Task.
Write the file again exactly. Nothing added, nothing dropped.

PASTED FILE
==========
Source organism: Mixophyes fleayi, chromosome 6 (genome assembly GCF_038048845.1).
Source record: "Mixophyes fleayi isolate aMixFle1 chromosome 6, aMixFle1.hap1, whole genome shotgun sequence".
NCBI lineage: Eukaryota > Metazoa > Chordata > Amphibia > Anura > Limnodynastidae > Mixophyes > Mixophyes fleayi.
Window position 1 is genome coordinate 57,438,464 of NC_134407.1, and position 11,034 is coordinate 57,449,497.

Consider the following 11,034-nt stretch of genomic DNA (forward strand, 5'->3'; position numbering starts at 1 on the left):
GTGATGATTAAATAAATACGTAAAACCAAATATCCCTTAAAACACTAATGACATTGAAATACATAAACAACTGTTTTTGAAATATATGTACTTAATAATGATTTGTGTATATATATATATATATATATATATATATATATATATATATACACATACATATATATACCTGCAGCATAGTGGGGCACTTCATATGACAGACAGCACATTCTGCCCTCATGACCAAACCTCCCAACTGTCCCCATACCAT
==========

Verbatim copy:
Source organism: Mixophyes fleayi, chromosome 6 (genome assembly GCF_038048845.1).
Source record: "Mixophyes fleayi isolate aMixFle1 chromosome 6, aMixFle1.hap1, whole genome shotgun sequence".
NCBI lineage: Eukaryota > Metazoa > Chordata > Amphibia > Anura > Limnodynastidae > Mixophyes > Mixophyes fleayi.
Window position 1 is genome coordinate 57,438,464 of NC_134407.1, and position 11,034 is coordinate 57,449,497.

Consider the following 11,034-nt stretch of genomic DNA (forward strand, 5'->3'; position numbering starts at 1 on the left):
GTGATGATTAAATAAATACGTAAAACCAAATATCCCTTAAAACACTAATGACATTGAAATACATAAACAACTGTTTTTGAAATATATGTACTTAATAATGATTTGTGTATATATATATATATATATATATATATATATATATATATATACACATACATATATATACCTGCAGCATAGTGGGGCACTTCATATGACAGACAGCACATTCTGCCCTCATGACCAAACCTCCCAACTGTCCCCATACCAT